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Installing & Configuring VSFTPD FTP Server for Redhat Enterprise Linux, CentOS & Fedora

Written by Administrator. Posted in Linux System and Network Services

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Vsftpd is a popular FTP server for Unix/Linux systems. For thoes unaware of the vsftpd ftp server, note that this is not just another ftp server, but a mature product that has been around for over 12 years in the Unix world. While Vsftpd it is found as an installation option on many Linux distributions, it is not often Linux system administrators are seeking for installation and configuration instructions for it, which is the reason we decide to cover it on Firewall.cx.

This article focuses on the installation and setup of the Vsftpd service on Linux Redhat Enterprise, Fedora and CentOS, however it is applicable to almost all other Linux distributions.  We'll also take a look at a number of great tips which include setting quotas, restricting access to anonymous users, disabling uploads, setting a dedicated partition for the FTP service, configuring the system's IPTable firewall and much more.

VSFTPD Features

Following is a list of vsftpd's features which confirms this small FTP package is capable of delivering a lot more than most FTP servers out there:

  • Virtual IP configurations
  • Virtual users
  • Standalone or inetd operation
  • Powerful per-user configurability
  • Bandwidth throttling
  • Per-source-IP configurability
  • Per-source-IP limits
  • IPv6
  • Encryption support through SSL integration
  • and much more....!

 

Installing the VSFTPD Linux Server

To initiate the installation of the vsftpd package, simply open your CLI prompt and use the yum command (you need root privileges) as shown below:

# yum install vsftpd

Yum will automatically locate, download and install the latest vsftpd version.

 

Configure VSFTPD Server

To open the configuration file, type:

# vi /etc/vsftpd/vsftpd.conf

Turn off standard ftpd xferlog log format and turn on verbose vsftpd log format by making the following changes in the vsftpd.conf file:

xferlog_std_format=NO
log_ftp_protocol=YES
Note: the default vsftpd log file is /var/log/vsftpd.log.

Above two directives will enable logging of all FTP transactions.

To lock down users to their home directories:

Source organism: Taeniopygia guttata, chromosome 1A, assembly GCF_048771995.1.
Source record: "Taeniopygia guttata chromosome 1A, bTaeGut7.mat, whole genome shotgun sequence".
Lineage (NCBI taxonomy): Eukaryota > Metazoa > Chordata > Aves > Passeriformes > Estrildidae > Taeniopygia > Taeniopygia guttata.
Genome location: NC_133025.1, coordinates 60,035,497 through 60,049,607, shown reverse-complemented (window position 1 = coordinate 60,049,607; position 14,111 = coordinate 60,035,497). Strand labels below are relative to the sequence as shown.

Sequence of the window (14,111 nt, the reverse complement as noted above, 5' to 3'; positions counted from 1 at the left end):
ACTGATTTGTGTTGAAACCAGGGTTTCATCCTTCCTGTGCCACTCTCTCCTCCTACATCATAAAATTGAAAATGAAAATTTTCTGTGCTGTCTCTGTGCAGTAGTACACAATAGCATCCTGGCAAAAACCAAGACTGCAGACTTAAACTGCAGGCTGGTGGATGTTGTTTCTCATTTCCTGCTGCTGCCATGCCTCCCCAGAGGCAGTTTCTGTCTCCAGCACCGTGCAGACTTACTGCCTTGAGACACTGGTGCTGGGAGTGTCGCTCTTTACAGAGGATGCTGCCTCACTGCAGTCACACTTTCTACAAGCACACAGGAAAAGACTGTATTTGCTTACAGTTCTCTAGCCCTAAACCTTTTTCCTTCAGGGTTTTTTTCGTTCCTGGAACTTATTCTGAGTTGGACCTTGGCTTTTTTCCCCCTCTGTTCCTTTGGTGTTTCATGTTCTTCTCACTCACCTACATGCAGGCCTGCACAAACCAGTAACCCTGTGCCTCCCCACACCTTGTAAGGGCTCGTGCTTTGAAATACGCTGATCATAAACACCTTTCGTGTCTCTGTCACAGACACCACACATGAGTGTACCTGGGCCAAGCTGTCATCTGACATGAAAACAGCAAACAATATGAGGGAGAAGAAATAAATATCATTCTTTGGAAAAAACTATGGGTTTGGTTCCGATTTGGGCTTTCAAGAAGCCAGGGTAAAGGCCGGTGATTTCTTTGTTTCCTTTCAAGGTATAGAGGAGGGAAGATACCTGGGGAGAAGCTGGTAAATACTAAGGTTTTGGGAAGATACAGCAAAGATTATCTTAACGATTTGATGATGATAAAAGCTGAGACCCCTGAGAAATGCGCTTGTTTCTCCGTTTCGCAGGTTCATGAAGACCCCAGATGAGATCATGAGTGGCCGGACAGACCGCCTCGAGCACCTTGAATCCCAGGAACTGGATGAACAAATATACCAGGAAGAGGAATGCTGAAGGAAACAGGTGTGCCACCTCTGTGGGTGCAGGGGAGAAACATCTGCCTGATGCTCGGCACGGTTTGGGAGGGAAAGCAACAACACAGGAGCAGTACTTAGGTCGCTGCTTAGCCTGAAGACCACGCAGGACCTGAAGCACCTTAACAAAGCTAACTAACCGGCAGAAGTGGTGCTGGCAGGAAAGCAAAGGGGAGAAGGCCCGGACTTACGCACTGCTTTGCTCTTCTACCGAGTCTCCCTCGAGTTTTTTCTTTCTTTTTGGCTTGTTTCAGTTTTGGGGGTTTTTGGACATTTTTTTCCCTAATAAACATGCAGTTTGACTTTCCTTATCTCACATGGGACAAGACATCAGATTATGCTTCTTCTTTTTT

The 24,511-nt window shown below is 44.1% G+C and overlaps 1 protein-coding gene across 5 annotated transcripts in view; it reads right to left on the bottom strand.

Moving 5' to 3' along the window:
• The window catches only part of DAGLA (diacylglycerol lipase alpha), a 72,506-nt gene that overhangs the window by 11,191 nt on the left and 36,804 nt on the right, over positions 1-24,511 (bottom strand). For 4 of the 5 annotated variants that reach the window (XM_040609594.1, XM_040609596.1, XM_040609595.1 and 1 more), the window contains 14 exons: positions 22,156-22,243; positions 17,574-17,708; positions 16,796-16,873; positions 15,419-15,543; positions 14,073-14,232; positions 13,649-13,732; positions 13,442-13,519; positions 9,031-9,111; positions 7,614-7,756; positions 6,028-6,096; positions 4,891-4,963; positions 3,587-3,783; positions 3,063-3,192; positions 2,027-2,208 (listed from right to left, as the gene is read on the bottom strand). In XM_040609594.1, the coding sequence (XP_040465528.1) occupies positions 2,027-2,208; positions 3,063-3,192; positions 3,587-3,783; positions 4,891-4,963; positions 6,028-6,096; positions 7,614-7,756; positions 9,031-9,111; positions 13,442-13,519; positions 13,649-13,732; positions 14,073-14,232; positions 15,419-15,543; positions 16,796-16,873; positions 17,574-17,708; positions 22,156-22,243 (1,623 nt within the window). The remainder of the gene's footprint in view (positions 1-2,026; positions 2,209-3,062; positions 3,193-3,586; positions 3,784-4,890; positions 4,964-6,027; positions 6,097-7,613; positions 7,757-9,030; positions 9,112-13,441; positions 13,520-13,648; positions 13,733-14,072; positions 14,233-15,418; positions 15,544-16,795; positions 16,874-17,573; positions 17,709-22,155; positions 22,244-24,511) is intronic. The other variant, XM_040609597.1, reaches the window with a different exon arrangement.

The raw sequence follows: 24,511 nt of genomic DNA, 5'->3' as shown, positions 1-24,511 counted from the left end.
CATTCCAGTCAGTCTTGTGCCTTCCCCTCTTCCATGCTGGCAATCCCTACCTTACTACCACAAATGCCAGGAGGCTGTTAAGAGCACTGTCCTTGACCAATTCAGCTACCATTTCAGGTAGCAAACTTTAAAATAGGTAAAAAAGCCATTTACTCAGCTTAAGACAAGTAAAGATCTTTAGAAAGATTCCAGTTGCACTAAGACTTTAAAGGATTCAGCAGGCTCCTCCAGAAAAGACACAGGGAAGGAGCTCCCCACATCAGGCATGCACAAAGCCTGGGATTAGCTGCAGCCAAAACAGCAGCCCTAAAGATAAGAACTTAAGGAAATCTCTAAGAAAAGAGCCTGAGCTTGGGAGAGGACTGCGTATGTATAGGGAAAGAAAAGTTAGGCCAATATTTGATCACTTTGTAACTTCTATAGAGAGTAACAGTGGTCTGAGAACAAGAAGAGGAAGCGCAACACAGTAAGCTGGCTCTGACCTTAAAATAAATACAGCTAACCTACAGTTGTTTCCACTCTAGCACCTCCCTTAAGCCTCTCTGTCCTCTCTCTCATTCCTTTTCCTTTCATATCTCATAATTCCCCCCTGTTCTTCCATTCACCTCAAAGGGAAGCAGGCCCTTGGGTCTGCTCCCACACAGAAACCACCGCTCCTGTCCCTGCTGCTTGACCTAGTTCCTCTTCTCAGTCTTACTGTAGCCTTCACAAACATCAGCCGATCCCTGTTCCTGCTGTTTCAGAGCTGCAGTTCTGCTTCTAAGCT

chroot_local_user=YES

You can create warning banners for all FTP users, by defining the path:

banner_file=/etc/vsftpd/issue

Now you can create the /etc/vsftpd/issue file with a message compliant with the local site policy or a legal disclaimer:

“NOTICE TO USERS - Use of this system constitutes consent to security monitoring and testing. All activity is logged with your host name and IP address”.

 

Turn On VFSTPD Service

Turn on vsftpd on boot:

# systemctl enable vsftpd@.service

Start the service:

# systemctl start This email address is being protected from spambots. You need JavaScript enabled to view it.

You can verify the service is running and listening on the correct port using the following command:

# netstat -tulpn | grep :21

Here's the expected output:

tcp        0      0 0.0.0.0:21              0.0.0.0:*               LISTEN      LISTEN 9734/vsftpd

 

Configure IPtables To Protect The FTP Server

In case IPTables are configured on the system, it will be necessary to edit the iptables file and open the ports used by FTP to ensure the service's operation.

To open file /etc/sysconfig/iptables, enter:

# vi /etc/sysconfig/iptables

Add the following lines, ensuring that they appear before the final LOG and DROP lines for the RH-Firewall-1-INPUT:

-A RH-Firewall-1-INPUT -m state --state NEW -p tcp --dport 21 -j ACCEPT

Next, open file /etc/sysconfig/iptables-config, and enter:

# vi /etc/sysconfig/iptables-config

Ensure that the space-separated list of modules contains the FTP connection-tracking module:

IPTABLES_MODULES="ip_conntrack_ftp"

Save and close the file and finally restart the firewall using the following commands:

# systemctl restart iptables.service
# systemctl restart ip6tables.service

 

Tip: View FTP Log File

Type the following command:

# tail -f /var/log/vsftpd.log